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SEN School Information Report

All Peterborough Local Authority (LA) maintained schools have a similar approach to meeting the needs of pupils with Special Educational Needs and are supported by the LA to ensure that all pupils, regardless of their specific needs, make the best possible progress in school.

All schools are supported to be as inclusive as possible, with the needs of pupils with Special Educational Needs and Disabilities being met in a mainstream setting wherever possible.

The four broad ‘areas of need’ are Communication and Interaction, Cognition and Learning, Social, Emotional and Mental Health Difficulties, and Sensory and Physical Needs.

What is the Local Offer?

The LA Local Offer

The Children and Families Bill became enacted in 2014. From this date, Local Authorities and schools are required to publish and keep under review information about services they expect to be available for the children and young people with Special Educational Needs (SEN) aged 0-25. This is the ‘Local Offer’ The intention of the Local Offer is to improve choice and transparency for families. It will also be an important resource for parents in understanding the range of services and provision in the local area.

The LA's Local Offer can be accessed through this website.

The School SEN Information Report

This utilises the LA Local Offer to meet the needs of SEN pupils as determined by school policy, and the provision that the school is able to meet.

What can we at Nene Valley Primary School offer you?

At Nene Valley Primary School, we embrace the fact that every child is different and, therefore, the educational needs of every child are different; this is certainly the case for children with Special Educational Needs.

Please click on the 13 questions below for more information about the Local Offer from Nene Valley Primary School and how we can support your child.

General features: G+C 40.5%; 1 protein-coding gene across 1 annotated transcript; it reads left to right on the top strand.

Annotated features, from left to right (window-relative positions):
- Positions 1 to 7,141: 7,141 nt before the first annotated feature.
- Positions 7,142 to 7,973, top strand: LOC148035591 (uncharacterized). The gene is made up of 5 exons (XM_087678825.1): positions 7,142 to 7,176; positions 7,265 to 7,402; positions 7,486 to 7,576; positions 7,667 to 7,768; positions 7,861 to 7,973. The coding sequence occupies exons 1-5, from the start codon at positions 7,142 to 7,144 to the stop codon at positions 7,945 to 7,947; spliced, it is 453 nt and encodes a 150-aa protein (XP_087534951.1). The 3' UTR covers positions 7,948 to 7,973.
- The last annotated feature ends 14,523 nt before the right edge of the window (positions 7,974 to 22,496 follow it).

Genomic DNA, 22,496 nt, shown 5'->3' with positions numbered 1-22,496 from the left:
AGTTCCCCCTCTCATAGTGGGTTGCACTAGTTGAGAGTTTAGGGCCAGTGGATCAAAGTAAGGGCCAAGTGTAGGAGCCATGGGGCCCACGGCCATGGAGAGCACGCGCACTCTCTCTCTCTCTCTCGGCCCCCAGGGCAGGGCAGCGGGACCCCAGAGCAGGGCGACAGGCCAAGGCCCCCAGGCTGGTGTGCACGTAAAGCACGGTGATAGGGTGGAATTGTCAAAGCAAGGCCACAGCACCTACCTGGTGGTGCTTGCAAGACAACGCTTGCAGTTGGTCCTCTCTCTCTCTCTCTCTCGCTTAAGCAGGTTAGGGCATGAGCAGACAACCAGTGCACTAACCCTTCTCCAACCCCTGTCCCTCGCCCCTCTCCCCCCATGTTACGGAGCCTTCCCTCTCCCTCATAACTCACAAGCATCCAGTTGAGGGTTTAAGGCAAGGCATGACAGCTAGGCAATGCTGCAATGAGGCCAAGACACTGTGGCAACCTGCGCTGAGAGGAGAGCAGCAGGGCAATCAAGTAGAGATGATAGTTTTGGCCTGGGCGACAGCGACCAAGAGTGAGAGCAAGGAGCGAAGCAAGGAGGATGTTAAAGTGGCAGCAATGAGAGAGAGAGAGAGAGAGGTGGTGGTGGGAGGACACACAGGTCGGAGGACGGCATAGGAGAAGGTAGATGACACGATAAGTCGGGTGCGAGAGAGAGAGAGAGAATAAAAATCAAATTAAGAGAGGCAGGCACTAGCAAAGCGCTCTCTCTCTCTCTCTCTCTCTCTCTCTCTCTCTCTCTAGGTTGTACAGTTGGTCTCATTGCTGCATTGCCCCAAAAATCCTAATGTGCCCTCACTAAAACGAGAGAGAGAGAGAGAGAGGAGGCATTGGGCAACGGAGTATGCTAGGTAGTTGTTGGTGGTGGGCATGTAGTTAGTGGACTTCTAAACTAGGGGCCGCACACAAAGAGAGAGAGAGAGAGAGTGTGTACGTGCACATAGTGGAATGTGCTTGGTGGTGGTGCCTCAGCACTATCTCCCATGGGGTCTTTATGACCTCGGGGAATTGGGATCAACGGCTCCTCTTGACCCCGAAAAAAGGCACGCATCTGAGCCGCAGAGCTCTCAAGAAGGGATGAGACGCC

Who are the best people to talk to in this school about my child’s difficulties with learning/Special Education Needs or Disability (SEND)?

The class teacher

Responsible for

  • Checking on the progress of your child and identifying, planning and delivering any additional help your child may need (this could be targeted work or additional support) and letting the Special Education Needs/Disabilities Co-ordinator (SENCo) know as necessary.
  • Writing Pupil Progress targets and sharing and reviewing these with parents at least once each term and planning for the next term.
  • Personalised teaching and learning for your child as identified on the school’s provision map.
  • Ensuring that the school’s SEN Policy is followed in their classroom and for all the pupils they teach with any SEN.

The SENCo: Mrs Carly Pearson

Responsible for

  • Developing and reviewing the school’s SEN policy.
  • Co-ordinating all the support for children with special educational needs or disabilities (SEND)
  • Ensuring that you are
    • involved in supporting your child’s learning
    • kept informed about the support your child is getting
    • involved in reviewing how they are doing.
  • Liaising with all the other people who may be coming in to school to help support your child’s learning, e.g. Speech and Language Therapy, Educational Psychology.
  • Updating the school’s SEN register (a system for ensuring that all the SEND needs of pupils in this school are known) and making sure that records of your child’s progress and needs are kept.
  • Providing specialist support for teachers and support staff in the school, so that they can help children with SEND in the school to achieve the best progress possible.